The Bike City: Chicago’s Big Plans for Two Wheels

The Bike City: Chicago’s Big Plans for Two Wheels


As spinning classes continue to grow in popularity and driving continues to make the morning commute insufferable, cycling to work seems to be the smarter alternative. What’s more, biking not only ensures a toned body and cleaner air, but thanks to efforts by cities like Chicago, it can also provide a safer journey.


Chicago recently installed its first stretch of protected bike lanes (or separated bike lanes) on Kinzie Street from Milwaukee Avenue to Wells Street. According to the press release by the Chicago Department of Transportation (CDOT), the protected ½ mile-long-lane features three main elements: “a marked lane adjacent to the curb in each direction along Kinzie, a buffered area with flexible marker posts, and a parking lane for automobiles.” While many cities already have designated bike lanes for cyclists, protected lanes provide even more safety for bikers in the form of planters or pylons.


“The big hurdle for most people to use a bicycle for transportation is the fear that they’re exposed to danger by passing motor vehicles,” says Raphael Clemente, director of downtown development authority in West Palm Beach, Florida. “Paint stripes on the road and signs that say ‘share the road’ are good, but protected bike lanes are seen as barriers from motorists and they ease cyclists’ minds.”


In addition to protected bike lanes, bike boxes have also been implemented to promote cyclist safety. Bike boxes sit at the front of a travel lane in front of vehicles at an intersection, where cyclists can safely wait at a red light where they are visible to motorists and protected from vehicle exhaust. Bike boxes have been especially effective in reducing “right-hook” collisions, where right-turning vehicles hit cyclists who are biking straight through the intersection.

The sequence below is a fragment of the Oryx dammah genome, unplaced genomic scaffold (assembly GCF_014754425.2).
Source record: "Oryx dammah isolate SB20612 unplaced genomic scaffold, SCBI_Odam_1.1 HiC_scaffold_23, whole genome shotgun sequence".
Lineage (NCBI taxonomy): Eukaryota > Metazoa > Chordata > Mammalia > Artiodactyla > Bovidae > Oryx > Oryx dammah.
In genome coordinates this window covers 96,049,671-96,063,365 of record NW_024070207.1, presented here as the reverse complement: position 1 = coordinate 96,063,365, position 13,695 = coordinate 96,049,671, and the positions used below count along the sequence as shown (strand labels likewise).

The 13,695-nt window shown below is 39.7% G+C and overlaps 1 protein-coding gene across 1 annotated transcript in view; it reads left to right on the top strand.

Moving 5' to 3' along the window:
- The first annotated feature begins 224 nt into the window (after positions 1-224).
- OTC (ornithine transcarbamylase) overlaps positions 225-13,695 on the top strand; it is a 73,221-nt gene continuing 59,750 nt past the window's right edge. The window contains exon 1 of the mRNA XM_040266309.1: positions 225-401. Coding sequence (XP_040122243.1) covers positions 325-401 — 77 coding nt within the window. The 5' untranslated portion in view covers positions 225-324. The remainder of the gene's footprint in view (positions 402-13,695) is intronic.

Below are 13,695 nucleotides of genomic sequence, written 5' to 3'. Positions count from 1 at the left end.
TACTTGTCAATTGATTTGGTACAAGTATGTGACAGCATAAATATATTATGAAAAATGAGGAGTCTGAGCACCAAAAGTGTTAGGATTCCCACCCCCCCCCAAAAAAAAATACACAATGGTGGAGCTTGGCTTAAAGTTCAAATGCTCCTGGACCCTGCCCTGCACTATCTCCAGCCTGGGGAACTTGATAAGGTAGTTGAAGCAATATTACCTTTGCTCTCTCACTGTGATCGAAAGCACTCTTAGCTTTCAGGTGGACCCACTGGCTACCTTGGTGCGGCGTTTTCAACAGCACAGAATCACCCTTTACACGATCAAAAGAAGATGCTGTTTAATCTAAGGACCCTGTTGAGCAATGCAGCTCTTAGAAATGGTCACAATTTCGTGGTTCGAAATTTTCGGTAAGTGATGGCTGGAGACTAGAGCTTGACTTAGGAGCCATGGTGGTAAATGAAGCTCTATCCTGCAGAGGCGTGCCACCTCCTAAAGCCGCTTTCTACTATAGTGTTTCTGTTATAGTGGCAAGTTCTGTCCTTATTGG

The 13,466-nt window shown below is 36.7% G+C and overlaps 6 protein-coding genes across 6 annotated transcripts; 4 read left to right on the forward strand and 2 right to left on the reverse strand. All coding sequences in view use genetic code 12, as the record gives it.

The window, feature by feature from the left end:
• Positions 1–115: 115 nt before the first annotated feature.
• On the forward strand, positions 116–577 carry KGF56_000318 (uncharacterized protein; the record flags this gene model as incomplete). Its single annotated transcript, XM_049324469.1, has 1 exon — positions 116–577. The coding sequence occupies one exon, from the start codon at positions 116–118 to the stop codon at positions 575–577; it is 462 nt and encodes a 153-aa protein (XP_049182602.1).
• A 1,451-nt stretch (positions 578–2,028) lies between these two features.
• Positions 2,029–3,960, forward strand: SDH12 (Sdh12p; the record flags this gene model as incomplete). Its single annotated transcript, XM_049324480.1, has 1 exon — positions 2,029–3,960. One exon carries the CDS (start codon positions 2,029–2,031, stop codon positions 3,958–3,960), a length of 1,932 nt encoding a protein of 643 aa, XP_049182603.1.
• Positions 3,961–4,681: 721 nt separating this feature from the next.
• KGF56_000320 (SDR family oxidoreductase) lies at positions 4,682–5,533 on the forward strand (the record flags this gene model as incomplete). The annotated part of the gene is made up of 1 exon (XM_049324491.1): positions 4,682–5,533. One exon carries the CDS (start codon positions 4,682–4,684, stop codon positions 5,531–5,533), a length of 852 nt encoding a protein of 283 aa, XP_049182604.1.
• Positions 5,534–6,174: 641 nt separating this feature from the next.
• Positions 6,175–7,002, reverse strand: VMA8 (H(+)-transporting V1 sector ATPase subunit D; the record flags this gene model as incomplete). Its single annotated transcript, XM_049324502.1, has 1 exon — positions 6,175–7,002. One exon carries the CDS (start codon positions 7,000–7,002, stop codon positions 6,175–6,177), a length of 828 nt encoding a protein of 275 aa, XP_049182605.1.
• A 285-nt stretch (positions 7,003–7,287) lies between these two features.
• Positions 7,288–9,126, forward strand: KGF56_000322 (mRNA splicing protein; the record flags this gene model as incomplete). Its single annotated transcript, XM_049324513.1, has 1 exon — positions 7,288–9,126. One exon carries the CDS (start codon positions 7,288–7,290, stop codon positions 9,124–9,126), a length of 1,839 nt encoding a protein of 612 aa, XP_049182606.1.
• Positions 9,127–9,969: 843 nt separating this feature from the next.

To compete with other bike cities (like New York, Portland, and Seattle) and further improve Chicago’s cycling network, Chicago Mayor Rahm Emanuel created the Bike 2015 Plan, hoping to install 25 miles of protected bike lanes per year.


Mayor Emanuel has been vocal with the press about the plan, saying, “I promised the people of Chicago that we would create  100 miles of shared bike lanes in the city to ensure our transportation network supports diverse and affordable ways of getting around and these bike lanes will help ensure that all Chicagoans can get to work and travel in their neighborhoods in the safest and most efficient fashion possible.”


With all the glitz, glamour, and goals, has the protected bike lane found success? According to the CDOT data collected two months after it was implemented, the protected bike lane has provided a safe route for cyclists, boasting an impressive 55 percent increase in ridership post-construction. What’s more, 86 percent of respondents feel safe or very safe riding on Kinzie Street and 49 percent of respondents feel motorist behavior has improved post-installation.


“If you present people with a viable, convenient, safe option, they’ll take it,” says Clemente. “The protected bike lane reclaims space from the motor vehicle, provides cyclists with safe, acceptable places to ride, and gives people healthier alternatives.”


Biking And Health
Created by: Healthcare Management Degree

Categories: Home, Sections, Your Fitness, Your Health News

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